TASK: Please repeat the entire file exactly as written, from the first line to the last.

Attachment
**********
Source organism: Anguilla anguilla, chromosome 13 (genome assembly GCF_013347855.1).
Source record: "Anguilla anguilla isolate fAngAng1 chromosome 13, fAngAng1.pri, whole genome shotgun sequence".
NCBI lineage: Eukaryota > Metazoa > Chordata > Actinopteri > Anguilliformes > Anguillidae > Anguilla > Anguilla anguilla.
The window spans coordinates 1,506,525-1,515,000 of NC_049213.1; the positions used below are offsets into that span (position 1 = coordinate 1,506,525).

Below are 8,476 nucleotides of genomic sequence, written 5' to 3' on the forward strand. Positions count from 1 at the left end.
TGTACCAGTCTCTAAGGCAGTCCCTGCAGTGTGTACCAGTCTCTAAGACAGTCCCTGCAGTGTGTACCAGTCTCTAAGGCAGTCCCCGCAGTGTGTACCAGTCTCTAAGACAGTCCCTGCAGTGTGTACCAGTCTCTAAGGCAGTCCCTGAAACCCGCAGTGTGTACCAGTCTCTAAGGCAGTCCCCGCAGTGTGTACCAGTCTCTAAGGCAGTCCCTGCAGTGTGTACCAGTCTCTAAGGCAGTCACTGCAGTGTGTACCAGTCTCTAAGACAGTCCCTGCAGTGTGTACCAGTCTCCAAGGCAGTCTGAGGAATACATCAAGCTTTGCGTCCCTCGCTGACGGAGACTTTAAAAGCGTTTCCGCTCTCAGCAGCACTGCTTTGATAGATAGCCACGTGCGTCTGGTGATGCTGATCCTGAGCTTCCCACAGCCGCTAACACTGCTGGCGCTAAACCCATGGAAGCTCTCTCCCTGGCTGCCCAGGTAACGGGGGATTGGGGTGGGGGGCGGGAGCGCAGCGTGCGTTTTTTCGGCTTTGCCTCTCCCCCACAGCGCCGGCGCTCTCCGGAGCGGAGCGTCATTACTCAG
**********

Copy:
Source organism: Anguilla anguilla, chromosome 13 (genome assembly GCF_013347855.1).
Source record: "Anguilla anguilla isolate fAngAng1 chromosome 13, fAngAng1.pri, whole genome shotgun sequence".
NCBI lineage: Eukaryota > Metazoa > Chordata > Actinopteri > Anguilliformes > Anguillidae > Anguilla > Anguilla anguilla.
The window spans coordinates 1,506,525-1,515,000 of NC_049213.1; the positions used below are offsets into that span (position 1 = coordinate 1,506,525).

Below are 8,476 nucleotides of genomic sequence, written 5' to 3' on the forward strand. Positions count from 1 at the left end.
TGTACCAGTCTCTAAGGCAGTCCCTGCAGTGTGTACCAGTCTCTAAGACAGTCCCTGCAGTGTGTACCAGTCTCTAAGGCAGTCCCCGCAGTGTGTACCAGTCTCTAAGACAGTCCCTGCAGTGTGTACCAGTCTCTAAGGCAGTCCCTGAAACCCGCAGTGTGTACCAGTCTCTAAGGCAGTCCCCGCAGTGTGTACCAGTCTCTAAGGCAGTCCCTGCAGTGTGTACCAGTCTCTAAGGCAGTCACTGCAGTGTGTACCAGTCTCTAAGACAGTCCCTGCAGTGTGTACCAGTCTCCAAGGCAGTCTGAGGAATACATCAAGCTTTGCGTCCCTCGCTGACGGAGACTTTAAAAGCGTTTCCGCTCTCAGCAGCACTGCTTTGATAGATAGCCACGTGCGTCTGGTGATGCTGATCCTGAGCTTCCCACAGCCGCTAACACTGCTGGCGCTAAACCCATGGAAGCTCTCTCCCTGGCTGCCCAGGTAACGGGGGATTGGGGTGGGGGGCGGGAGCGCAGCGTGCGTTTTTTCGGCTTTGCCTCTCCCCCACAGCGCCGGCGCTCTCCGGAGCGGAGCGTCATTACTCAG